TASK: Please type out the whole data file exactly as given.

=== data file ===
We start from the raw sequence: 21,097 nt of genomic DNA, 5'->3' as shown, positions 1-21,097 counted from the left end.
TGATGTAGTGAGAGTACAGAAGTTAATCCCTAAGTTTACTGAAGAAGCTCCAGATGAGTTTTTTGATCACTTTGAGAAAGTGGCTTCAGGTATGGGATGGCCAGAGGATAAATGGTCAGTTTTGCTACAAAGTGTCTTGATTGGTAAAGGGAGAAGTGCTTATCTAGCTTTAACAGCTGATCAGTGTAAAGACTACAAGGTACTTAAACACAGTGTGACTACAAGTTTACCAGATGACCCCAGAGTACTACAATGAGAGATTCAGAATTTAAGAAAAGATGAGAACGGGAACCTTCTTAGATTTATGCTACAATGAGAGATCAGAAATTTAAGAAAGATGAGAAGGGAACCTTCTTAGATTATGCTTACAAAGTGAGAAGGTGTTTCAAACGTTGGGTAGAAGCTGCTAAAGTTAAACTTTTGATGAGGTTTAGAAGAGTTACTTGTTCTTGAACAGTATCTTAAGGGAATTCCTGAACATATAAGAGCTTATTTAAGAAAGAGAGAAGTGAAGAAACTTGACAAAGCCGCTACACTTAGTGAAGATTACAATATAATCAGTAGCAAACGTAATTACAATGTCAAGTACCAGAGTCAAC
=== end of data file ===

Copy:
We start from the raw sequence: 21,097 nt of genomic DNA, 5'->3' as shown, positions 1-21,097 counted from the left end.
TGATGTAGTGAGAGTACAGAAGTTAATCCCTAAGTTTACTGAAGAAGCTCCAGATGAGTTTTTTGATCACTTTGAGAAAGTGGCTTCAGGTATGGGATGGCCAGAGGATAAATGGTCAGTTTTGCTACAAAGTGTCTTGATTGGTAAAGGGAGAAGTGCTTATCTAGCTTTAACAGCTGATCAGTGTAAAGACTACAAGGTACTTAAACACAGTGTGACTACAAGTTTACCAGATGACCCCAGAGTACTACAATGAGAGATTCAGAATTTAAGAAAAGATGAGAACGGGAACCTTCTTAGATTTATGCTACAATGAGAGATCAGAAATTTAAGAAAGATGAGAAGGGAACCTTCTTAGATTATGCTTACAAAGTGAGAAGGTGTTTCAAACGTTGGGTAGAAGCTGCTAAAGTTAAACTTTTGATGAGGTTTAGAAGAGTTACTTGTTCTTGAACAGTATCTTAAGGGAATTCCTGAACATATAAGAGCTTATTTAAGAAAGAGAGAAGTGAAGAAACTTGACAAAGCCGCTACACTTAGTGAAGATTACAATATAATCAGTAGCAAACGTAATTACAATGTCAAGTACCAGAGTCAAC